Use of glucose disappearance rates (k(G)) to monitor endocrine function of pancreas allografts

Debra S. Elmer, Donna K. Hathaway, A. Bashar Abdulkarim, Thomas A. Hughes, Hosein Shokouh-Amiri, Lillian Gaber, A. Osama Gaber

Research output: Contribution to journalArticlepeer-review

23 Scopus citations


We have reported that a decline in glucose disappearance rate (k(G)) in pancreas transplant recipients is associated with pancreatic rejection. The purpose of this study was to determine test-retest reliability of k(G), monitoring and to establish the k(G) criteria for diagnosing abnormal graft function. Six healthy non-diabetic volunteers and 14 stable pancreas recipients underwent 2 intravenous glucose tolerance tests 7 d apart. All k(G) values in non-diabetic volunteers had < 15% variation between the two determinations (r = 0.96, P ≤ 0.0006). Similarly, 13/14 recipients experienced < 20% variation in k(G) with one patients experiencing a 23% variation (r = 0.90, P ≤ 0.0001). Using a 20% change from baseline as the reference value, we monitored 28 pancreas recipients for 2-36 months post-transplant. Of 253 k(G) values, 160 (64%) did not exceed the 20% change from baseline, 65 (26%) declined > 20% and 28 (11%) increased > 20%. Of 160 stable k(G) values, 154 (96%) were associated with normal graft function while 6 (4%) occurred in the context of rejection. Of 65 k(G), values declining by ≤ 20%, 47 (72%) accurately identified acute rejections diagnosed by biopsy (70%) or response to treatment (30%), 12 (19%) were associated with identifiable causes of increased insulin resistance and only in 6 (9%) cases a cause for the decline was unidentifiable. The k(G) values with > 20% rise from baseline were, in 15%, associated with identifiable causes of decreased insulin resistance. The sensitivity of the k(G) as a marker for rejection was 88.7%, specificity 91%, positive predictive value 72.3%, negative predictive value 96.8%, and accuracy 90.5%. These data confirm that a > 20% deterioration of glucose disappearance rate is associated with pancreas allograft rejection, and confirms the utility of k(G) monitoring in clinical follow-up of pancreas transplant recipients.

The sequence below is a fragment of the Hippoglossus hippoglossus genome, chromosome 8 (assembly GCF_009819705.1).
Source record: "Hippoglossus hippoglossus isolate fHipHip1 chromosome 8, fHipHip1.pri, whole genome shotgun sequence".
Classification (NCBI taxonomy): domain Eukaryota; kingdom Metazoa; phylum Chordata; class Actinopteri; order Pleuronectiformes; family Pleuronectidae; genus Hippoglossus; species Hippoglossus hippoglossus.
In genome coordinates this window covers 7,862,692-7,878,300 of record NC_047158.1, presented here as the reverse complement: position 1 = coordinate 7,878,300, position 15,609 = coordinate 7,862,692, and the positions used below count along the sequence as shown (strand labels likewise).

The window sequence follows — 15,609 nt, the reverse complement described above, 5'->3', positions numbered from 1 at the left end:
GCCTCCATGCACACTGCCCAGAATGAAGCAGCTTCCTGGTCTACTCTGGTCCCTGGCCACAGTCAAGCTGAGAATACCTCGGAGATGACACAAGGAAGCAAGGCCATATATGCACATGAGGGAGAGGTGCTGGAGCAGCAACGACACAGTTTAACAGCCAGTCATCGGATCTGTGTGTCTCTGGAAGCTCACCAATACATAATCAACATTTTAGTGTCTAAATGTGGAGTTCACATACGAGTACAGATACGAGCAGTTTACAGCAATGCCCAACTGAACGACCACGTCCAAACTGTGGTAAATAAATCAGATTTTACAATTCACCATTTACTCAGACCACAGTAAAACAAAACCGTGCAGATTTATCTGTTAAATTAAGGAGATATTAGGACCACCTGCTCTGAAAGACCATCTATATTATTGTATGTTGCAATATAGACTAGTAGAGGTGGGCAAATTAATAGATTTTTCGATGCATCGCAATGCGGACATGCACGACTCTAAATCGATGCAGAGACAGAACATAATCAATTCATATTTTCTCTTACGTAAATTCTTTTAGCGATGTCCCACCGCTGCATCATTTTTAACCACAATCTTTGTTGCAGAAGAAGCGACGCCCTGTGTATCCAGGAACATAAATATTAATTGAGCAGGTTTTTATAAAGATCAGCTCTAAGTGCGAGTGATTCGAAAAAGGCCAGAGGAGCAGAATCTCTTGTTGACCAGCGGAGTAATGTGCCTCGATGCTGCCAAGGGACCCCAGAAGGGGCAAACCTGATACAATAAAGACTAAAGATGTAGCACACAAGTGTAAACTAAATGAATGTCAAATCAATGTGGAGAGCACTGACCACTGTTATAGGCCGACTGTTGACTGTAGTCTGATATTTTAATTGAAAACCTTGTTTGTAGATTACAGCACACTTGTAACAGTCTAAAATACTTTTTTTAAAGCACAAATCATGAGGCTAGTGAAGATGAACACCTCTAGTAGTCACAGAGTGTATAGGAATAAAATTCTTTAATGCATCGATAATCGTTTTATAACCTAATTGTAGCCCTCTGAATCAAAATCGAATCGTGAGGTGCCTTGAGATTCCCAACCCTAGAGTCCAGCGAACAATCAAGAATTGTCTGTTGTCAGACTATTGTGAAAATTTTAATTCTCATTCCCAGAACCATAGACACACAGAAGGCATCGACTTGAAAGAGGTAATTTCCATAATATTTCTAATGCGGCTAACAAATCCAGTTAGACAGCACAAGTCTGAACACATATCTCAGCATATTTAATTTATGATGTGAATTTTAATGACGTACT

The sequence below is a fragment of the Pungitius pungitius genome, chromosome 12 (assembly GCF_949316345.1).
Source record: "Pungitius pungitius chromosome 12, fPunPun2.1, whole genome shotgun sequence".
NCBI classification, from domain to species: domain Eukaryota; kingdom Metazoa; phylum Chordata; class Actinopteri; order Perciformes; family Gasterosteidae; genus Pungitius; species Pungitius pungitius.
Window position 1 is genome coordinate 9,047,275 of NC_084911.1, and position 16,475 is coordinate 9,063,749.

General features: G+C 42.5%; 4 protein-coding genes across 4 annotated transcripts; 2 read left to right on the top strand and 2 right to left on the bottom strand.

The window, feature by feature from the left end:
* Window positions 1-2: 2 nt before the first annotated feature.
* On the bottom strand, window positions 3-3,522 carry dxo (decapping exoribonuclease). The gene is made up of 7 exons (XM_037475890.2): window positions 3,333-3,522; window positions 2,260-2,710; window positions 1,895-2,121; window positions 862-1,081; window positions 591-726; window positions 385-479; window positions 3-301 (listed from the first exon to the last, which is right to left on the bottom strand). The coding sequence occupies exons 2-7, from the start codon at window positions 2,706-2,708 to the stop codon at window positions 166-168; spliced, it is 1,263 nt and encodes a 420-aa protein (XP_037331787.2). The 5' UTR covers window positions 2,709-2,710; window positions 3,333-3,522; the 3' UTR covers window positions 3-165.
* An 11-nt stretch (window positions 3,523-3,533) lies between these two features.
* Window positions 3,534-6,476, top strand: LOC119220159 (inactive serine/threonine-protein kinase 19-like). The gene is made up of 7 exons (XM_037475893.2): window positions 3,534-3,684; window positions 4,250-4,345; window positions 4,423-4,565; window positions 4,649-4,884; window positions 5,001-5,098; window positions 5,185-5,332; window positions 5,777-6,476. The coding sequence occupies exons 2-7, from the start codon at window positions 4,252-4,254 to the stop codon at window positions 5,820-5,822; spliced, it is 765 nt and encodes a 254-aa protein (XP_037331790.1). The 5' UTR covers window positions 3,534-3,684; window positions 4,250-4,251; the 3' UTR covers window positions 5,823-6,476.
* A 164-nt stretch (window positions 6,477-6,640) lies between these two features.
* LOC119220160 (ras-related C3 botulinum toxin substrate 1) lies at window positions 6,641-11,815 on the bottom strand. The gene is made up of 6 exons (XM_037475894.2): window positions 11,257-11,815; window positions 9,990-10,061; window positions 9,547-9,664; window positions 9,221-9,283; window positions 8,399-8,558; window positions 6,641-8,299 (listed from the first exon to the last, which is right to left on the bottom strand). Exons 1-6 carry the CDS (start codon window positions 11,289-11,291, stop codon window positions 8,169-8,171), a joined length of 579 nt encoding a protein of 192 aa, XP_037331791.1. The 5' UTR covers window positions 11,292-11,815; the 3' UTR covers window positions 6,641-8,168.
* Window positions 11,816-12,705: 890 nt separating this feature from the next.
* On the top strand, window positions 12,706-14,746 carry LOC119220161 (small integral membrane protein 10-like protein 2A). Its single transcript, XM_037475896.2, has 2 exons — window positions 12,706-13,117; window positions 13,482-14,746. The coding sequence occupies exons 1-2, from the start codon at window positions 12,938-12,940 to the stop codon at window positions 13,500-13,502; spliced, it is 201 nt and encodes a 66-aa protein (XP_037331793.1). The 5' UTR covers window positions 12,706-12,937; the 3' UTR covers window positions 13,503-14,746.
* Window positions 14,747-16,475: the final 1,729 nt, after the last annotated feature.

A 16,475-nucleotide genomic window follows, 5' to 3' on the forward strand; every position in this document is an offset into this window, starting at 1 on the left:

Original languageEnglish (US)
Pages (from-to)56-64
Number of pages9
JournalClinical Transplantation
Issue number1
StatePublished - Feb 1 1998


  • Allograft
  • Glucose disappearance rate
  • Pancreas
  • Rejection
  • Transplantation

ASJC Scopus subject areas

  • Transplantation
  • Immunology


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